Table of Contents


Congenital Disorder of Glycosylation Type 1a (CDG-1a)

What is CDG-1a?

Congenital Disorder of Glycosylation Type 1a (CDG-1a), also known as pmm2-CDG, is a rare inherited genetic condition that causes a problem with the production of glycoproteins due to a lack of the specific enzyme known as phosphomannomutase (pmm2).  This disorder affects multiple body systems, especially the nervous system. It is estimated that 20% of babies born with CDG-1a with die within the first year of life. Over 800 individuals have been found to have CDG -1a worldwide.  Approximately 50% of cases are from Scandinavian countries.

What are the symptoms of CDG-1a?

The symptoms of CDG-1a vary in severity in each individual. Symptoms experienced in infants include:
  • Poor muscle tone
  • Inverted nipples
  • Developmental delays
  • Difficulty feeding
  • Seizures
  • Failure to grow
  • Enlarged liver and liver failure
  • Fluid around the heart and heart failure
  • It is estimated that 20% of infants born with CDG-1a will die within the first year of life
Individuals that survive infancy may also experience:
  • Intellectual disabilities
  • Inability to walk
  • Stroke like episodes with temporary paralysis
  • Reduced sensation in arms and legs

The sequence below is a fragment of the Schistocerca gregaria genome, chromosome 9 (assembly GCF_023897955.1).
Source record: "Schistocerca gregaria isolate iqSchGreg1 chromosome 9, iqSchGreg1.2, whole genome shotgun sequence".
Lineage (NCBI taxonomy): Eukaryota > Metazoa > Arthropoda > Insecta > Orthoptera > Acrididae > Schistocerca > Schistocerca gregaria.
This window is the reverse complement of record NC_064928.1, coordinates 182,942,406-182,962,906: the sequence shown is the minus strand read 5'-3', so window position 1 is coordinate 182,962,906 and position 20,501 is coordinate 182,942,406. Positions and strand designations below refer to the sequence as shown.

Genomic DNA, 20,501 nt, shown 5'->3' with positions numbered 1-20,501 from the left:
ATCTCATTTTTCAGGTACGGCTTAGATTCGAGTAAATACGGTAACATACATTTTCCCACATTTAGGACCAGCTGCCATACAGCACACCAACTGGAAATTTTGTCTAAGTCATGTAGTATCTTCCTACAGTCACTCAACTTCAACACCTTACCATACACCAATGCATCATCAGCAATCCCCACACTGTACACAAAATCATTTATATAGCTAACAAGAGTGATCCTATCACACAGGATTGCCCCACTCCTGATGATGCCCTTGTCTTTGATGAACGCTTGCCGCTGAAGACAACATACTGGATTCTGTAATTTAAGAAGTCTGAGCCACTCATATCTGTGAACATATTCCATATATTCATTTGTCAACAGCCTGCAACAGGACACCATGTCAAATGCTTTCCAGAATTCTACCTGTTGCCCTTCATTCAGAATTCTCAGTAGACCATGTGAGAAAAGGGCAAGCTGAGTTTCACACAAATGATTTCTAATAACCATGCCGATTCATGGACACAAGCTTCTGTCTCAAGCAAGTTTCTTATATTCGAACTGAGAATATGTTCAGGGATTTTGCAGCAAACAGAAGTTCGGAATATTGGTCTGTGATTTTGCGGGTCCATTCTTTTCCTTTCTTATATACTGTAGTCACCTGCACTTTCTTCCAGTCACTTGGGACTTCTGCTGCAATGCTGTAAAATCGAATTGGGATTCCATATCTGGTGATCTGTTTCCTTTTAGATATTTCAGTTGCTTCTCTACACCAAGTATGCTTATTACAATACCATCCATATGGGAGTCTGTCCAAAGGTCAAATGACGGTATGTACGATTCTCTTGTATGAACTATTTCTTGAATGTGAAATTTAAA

• Curvature of the spine
  • Poor coordination
  • Joint deformities
  • Eye disorders with vision loss
  • Blood clotting disorders
  • Lack of or poor sexual development

What causes CDG-1a?

CDG-1a is an inherited genetic defect that must be passed by both the mother and father. Individuals that have the genetic defect but not the disorders are known as carriers. The inherited defect leads to a problem with the production of a specific enzyme known as phosphomannomutase (pmm2).  This enzyme is necessary for many cellular and body system functions.

Are there treatment options for CDG-1a?

Treatment of CDG-1a is directed at symptom management and improvement of quality of life.  There is no known cure for CDG-1a. Some treatment options include:
  • Speech and physical therapy
  • Nutritional support such as a feeding tube
  • Surgery to assist with vision improvement
  • Medications for seizures
  • Wheelchairs and other mobility assist devices
  • Close monitoring of liver, heart and nervous system function by doctors

Where can I find more information on CDG-1a?

Congenital Disorder of Glycosylation Type 1a (CDG-1a) Articles

We believe rare disease patients are people, not a diagnosis. Through education, awareness and some humor, we help patients, caregivers and support persons by providing relevant and often inspirational news and stories.
Our goals are to share stories, cultivate strong community, provide the latest medical findings, connect people and pioneer production of patient worthy information. Help us attain these goals by telling us a little bit about yourself!

© Copyright Patient Worthy

Close Menu